Rowan Antiques Show coming Friday and Saturday

Published 12:00 am Tuesday, November 8, 2016

By Susan Shinn

For The Salisbury Post

SALISBURY — Kaye Brown Hirst and Aaron Kepley are excited — and rightfully so. The 63rd Annual Antiques Show, the state’s oldest continually operating antiques show, moves to new digs this year.

It’s set for 10 a.m.-7 p.m. Friday, Nov. 11 and 10 a.m.-5 p.m. Saturday, Nov. 12, at The Event Center at West End Plaza (formerly Salisbury Mall). That means that Kepley, Rowan Museum’s new executive director, and Hirst, who recently retired from that position, can grow the show, and offer more space for dealers.

Who wouldn’t be excited?

“We made the decision to move from the Civic Center, because it was just too small,” Hirst explained last week. “It was also hard to throw the patrons party there.”

Now, both the patrons party, set for Thursday evening, and the show can both be held in the same expansive space.

Best Impressions Catering from Charlotte will again provide the meal for the patrons party, with Jeannie Misenheimer and Katherine Vriesema heading up that event.

For the time being, at least, Hirst is serving as antiques show chair.

“I’m definitely OK with this,” said Kepley, who’s been taking copious notes. “It’s good that Kaye is still around to help me out with it. I imagine I’ll have to pry it away from her at some point.”

Antiques show tickets are $5 in advance and $6 at the door. Tickets are available at Rowan Museum’s office, the Convention and Visitors Bureau, Carolina Lily, Salisbury Emporium, Caniche, and Queen’s.

Kepley points out that while the new location offers ample space for vendors, it also offers ample parking for show visitors. Local caterer Debbie Suggs will be providing the show’s traditional delicious recipes of chicken salad and vegetable beef soup, and Barbara Lockert will lead the kitchen staff of volunteer servers.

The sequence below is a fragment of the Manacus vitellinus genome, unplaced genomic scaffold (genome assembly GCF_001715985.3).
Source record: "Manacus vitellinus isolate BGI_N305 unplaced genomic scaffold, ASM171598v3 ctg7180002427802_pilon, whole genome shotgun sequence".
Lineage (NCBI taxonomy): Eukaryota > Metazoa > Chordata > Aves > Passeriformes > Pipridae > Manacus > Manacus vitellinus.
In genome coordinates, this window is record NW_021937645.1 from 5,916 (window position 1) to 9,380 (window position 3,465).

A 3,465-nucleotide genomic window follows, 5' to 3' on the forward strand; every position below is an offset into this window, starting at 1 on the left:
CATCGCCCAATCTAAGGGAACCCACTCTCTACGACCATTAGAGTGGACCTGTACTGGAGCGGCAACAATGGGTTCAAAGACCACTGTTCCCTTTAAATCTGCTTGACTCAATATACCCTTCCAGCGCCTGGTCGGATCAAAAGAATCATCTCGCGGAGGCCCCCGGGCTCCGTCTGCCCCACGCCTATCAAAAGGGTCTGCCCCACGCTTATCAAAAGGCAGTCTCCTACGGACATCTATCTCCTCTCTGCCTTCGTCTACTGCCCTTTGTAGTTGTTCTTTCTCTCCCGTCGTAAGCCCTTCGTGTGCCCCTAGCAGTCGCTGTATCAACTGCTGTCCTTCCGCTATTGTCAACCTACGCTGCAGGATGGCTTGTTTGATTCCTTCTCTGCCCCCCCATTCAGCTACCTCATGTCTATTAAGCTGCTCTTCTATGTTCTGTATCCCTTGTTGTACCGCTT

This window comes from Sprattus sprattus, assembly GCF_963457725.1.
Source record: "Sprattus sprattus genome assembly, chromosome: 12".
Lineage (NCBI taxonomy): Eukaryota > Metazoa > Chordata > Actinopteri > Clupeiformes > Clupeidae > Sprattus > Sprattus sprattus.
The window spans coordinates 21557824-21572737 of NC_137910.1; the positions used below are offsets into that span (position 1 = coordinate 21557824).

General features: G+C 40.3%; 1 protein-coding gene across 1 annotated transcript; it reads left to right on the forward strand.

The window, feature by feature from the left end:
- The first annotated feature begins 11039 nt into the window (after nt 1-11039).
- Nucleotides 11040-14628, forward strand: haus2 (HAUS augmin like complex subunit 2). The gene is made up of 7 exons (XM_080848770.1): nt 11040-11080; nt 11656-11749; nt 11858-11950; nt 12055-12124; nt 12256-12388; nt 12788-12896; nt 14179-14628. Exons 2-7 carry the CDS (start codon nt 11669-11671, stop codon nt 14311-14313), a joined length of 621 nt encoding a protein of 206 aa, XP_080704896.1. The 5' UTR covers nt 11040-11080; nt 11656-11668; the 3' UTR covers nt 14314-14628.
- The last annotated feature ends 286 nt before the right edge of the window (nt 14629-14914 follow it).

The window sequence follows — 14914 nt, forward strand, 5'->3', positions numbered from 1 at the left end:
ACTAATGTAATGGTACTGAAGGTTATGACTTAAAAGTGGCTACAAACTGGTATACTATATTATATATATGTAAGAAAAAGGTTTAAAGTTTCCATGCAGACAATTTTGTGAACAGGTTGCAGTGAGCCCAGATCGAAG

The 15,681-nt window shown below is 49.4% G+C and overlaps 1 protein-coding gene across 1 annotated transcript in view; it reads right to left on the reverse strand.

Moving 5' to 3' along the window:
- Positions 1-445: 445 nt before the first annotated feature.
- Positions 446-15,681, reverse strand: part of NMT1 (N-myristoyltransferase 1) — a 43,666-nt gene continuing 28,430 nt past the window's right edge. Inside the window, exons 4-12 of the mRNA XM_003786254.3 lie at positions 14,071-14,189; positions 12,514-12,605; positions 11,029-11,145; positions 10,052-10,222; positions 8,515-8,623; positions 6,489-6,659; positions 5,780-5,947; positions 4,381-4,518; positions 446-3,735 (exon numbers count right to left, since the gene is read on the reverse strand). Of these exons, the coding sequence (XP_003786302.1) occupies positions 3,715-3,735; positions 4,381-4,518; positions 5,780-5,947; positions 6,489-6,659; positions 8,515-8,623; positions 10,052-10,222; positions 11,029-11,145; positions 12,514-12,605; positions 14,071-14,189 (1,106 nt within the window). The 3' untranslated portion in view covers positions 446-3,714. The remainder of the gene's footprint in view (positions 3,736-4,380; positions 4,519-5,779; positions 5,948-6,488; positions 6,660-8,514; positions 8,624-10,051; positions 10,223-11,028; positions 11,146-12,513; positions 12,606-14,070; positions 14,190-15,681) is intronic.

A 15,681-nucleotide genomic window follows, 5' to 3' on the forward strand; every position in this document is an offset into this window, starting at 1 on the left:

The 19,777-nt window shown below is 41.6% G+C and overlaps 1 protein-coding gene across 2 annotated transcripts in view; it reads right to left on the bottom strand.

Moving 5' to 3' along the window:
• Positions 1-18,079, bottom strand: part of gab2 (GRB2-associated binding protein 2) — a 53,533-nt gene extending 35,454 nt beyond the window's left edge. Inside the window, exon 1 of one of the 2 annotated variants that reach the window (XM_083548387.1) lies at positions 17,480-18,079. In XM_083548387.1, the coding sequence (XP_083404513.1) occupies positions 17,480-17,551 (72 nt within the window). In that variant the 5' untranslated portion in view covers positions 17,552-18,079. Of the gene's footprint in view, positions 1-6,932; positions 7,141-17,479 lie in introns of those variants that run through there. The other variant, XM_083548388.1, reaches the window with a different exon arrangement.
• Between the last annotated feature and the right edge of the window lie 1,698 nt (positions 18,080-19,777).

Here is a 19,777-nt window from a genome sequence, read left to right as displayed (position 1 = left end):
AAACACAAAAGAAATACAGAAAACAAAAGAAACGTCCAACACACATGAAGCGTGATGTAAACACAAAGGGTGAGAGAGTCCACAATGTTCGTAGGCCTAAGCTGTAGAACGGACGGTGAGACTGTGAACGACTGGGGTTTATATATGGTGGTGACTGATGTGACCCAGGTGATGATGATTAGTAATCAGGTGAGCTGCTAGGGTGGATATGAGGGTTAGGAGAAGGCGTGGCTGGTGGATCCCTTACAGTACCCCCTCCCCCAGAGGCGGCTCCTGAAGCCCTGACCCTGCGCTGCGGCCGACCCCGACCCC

In the past, the show was limited to about 15 vendors because of space. As of last week, Hirst had secured 25 dealers.

“We’ve been able to bring in things we haven’t had before,” Hirst noted. For example, she said, “We have one of the premiere Oriental rug dealers in the Southeast.”

That would be Dana Kelly of Dana Kelly Oriental Rugs, from Lexington, Ken.

Another new participant is James Smith, of Chips Away Restoration in Southport.

“Aaron and I both field a lot of calls from people who have chipped china or crystal,” Hirst said. “An antiques show is a great place to get things repaired, because you don’t have to ship things off. A lot of the work can be done on site.”

Other new dealers include Carolyn Blackman, a local artist and linen collector with Linen Legacy; Sentimental Era, Elina Justin, Mount Ulla, with antique jewelry, hair jewelry, and memorial items;

Also Southern Fine Arts, Scott Power, Greenville, Southern art, fine prints; Somerset Antiques, Joan Kravets, Leesburg, Va., English furniture, small antiques, silver and estate jewelry; Lavinder’s Antiques, Jane Lavinder, Asheboro, furniture, china English boxes, small antiques; Seaport Antiques, Nell Thompson, Morehead City, English furniture and small antiques;

Also Simply Elegant, Leigh Ames, Columbia, S.C., Victorian estate jewelry and gems; Plantation House Antiques, Ellyn Brannick, Rockingham, antique glassware; Broad Rock House, Vernon Creekmore, Richmond, Va., 18th century furniture, porcelains, art; Ridge Valley Tavern Antiques, Lois Moritz, 19th century furniture and art, Lynchburg, Va.

After a hiatus, longtime dealer Phyllis Prather of The Brass Lantern in Greensboro with brass collectibles returns this year. Other returning dealers include: Old Sarum Gallery, Davis Cooke and John Short, Salisbury, 19th and 20th century fine art; Anthony’s Antiques, Anthony and Carrie Fisher, Salisbury, pottery, Rowan County furniture and collectibles; The Plow Shed, Vichard and Susan Wilhelm, Salisbury, local pottery and ephemera (antique papers);

Also D.R. Grissom Collection, Donnie Grissom, Mount Pleasant, S.C., estate and fine jewelry; Beth Poindexter Antiques, Greensboro, scarves, handbags, accessories; Old Friends Antiques, Karl and Judy Killingstad, Vass, collectibles; Attic Antiques, Jim and Cora Hosse, Charlotte, small antiques and collectibles; Windsor House Antiques, Sylvia Rowell, Charlotte, jewelry, small antiques, collectibles, and art;

Also Jackson’s Antiques, Hugh and Frances Jackson, Lynchburg, Va., Canton rose medallion, English and American furniture; All That Shines, Scott Goldsmith, Charlotte, sterling, frames, Victorian silver; Vintage Phoo Phoo, Jan Lavey, Greensboro, vintage accessories; Chestnut Galleries, Paul Dunbar, Spartanburg, S.C., fine furniture and accessories.

All proceeds from the show benefit the museum’s properties, according to Kepley. “We have taken on two new properties this year: China Grove Roller Mill and the West End Development Center, which is part of West End Plaza.”

The development center is where museum staff builds exhibits, and it is not open to the public. Longtime museum properties include Rowan Museum, the Utzman-Chambers House, and the Old Stone House.

Freelance writer Susan Shinn lives in Salisbury.

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